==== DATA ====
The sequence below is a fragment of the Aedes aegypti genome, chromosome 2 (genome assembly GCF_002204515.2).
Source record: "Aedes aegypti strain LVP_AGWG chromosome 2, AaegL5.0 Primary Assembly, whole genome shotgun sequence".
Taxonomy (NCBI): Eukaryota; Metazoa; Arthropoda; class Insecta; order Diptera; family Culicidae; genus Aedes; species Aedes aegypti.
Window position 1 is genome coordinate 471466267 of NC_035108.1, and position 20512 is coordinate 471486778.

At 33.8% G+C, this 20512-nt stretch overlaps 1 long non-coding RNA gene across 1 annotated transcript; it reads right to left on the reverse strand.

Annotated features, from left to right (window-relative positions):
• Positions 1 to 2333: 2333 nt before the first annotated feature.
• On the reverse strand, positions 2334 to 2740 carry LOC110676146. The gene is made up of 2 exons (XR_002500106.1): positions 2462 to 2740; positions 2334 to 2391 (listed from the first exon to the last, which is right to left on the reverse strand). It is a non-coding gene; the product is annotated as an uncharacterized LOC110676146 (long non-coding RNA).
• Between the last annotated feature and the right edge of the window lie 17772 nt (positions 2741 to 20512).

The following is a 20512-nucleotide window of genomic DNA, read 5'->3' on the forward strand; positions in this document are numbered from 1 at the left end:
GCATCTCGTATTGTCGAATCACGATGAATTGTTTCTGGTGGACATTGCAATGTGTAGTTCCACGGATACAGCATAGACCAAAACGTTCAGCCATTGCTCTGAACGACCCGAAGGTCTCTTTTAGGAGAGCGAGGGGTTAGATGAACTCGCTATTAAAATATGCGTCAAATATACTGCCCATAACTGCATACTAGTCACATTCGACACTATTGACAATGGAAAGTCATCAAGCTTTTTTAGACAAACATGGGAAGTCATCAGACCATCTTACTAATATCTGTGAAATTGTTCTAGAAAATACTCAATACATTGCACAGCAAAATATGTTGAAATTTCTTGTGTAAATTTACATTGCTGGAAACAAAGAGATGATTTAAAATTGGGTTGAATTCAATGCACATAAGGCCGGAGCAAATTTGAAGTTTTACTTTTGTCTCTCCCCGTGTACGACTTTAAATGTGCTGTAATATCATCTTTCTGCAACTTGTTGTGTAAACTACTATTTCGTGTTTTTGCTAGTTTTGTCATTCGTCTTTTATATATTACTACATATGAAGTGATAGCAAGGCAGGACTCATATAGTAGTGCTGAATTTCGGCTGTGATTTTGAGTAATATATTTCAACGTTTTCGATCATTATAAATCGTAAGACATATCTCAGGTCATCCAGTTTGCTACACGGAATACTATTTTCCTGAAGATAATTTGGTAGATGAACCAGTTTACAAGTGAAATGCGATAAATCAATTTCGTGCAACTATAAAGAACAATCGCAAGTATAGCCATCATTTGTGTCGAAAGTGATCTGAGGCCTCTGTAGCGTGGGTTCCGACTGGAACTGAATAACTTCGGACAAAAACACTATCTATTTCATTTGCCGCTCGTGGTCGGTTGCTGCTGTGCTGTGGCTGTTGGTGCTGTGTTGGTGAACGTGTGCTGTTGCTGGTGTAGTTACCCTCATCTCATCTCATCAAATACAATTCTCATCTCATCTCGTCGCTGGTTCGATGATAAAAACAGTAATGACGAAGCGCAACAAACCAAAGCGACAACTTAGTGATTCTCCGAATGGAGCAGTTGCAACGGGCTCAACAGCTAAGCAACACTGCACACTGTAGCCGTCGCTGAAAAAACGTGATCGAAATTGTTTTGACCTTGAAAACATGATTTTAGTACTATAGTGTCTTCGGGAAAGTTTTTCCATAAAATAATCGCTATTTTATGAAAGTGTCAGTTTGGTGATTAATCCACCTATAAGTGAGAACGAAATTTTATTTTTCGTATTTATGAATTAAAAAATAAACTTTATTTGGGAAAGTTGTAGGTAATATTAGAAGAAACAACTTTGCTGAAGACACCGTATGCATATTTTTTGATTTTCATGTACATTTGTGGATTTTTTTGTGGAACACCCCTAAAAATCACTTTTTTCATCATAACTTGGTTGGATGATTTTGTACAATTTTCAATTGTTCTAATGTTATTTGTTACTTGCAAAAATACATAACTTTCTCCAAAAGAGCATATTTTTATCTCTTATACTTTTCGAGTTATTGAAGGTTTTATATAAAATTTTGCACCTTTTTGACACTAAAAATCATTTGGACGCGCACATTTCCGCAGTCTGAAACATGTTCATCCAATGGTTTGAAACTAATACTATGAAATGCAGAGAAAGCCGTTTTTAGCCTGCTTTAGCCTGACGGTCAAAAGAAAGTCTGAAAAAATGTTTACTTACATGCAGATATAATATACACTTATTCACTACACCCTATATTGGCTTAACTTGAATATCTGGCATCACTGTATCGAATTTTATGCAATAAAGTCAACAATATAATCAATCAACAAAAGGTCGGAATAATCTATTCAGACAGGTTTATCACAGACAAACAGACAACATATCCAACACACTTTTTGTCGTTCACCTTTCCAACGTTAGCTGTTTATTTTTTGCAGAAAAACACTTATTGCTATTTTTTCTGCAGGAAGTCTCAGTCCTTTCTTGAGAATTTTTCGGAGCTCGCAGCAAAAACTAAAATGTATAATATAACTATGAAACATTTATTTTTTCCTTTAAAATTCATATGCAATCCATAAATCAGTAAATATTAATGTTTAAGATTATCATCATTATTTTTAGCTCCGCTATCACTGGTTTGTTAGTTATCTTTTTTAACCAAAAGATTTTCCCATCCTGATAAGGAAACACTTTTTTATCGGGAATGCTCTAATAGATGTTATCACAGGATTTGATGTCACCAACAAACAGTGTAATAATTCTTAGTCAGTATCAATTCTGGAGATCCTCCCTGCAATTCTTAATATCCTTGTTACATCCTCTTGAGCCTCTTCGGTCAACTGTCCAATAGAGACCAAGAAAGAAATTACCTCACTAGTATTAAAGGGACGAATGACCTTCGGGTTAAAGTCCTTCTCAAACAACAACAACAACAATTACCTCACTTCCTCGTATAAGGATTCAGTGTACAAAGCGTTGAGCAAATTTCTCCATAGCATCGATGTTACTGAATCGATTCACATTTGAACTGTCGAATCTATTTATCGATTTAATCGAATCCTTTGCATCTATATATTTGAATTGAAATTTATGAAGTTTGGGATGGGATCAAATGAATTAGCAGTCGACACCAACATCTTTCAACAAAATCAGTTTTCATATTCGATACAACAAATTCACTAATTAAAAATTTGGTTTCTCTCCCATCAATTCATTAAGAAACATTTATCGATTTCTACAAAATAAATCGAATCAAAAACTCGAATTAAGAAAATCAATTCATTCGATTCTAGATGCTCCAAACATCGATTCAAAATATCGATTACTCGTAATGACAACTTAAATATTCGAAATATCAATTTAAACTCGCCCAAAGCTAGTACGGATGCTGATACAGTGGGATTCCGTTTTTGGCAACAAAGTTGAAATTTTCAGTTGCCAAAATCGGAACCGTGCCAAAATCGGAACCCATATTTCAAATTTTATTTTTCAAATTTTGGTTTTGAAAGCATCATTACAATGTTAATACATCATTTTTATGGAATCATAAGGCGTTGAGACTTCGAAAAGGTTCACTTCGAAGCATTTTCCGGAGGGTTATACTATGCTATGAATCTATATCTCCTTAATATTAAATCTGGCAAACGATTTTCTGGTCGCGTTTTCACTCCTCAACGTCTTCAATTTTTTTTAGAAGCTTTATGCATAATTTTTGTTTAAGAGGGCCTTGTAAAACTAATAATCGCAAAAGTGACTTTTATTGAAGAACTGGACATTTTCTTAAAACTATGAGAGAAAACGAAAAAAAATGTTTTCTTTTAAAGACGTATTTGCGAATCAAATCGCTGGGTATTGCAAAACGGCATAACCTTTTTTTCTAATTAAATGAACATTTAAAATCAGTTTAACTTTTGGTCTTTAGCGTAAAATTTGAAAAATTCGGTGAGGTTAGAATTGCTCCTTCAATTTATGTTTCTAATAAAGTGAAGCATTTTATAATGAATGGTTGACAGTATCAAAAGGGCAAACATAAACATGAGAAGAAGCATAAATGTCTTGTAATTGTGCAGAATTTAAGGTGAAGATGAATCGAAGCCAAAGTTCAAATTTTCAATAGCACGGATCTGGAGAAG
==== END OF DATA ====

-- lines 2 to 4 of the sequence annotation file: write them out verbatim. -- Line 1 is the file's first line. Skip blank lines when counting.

Source record: "Aedes aegypti strain LVP_AGWG chromosome 2, AaegL5.0 Primary Assembly, whole genome shotgun sequence".
Taxonomy (NCBI): Eukaryota; Metazoa; Arthropoda; class Insecta; order Diptera; family Culicidae; genus Aedes; species Aedes aegypti.
Window position 1 is genome coordinate 471466267 of NC_035108.1, and position 20512 is coordinate 471486778.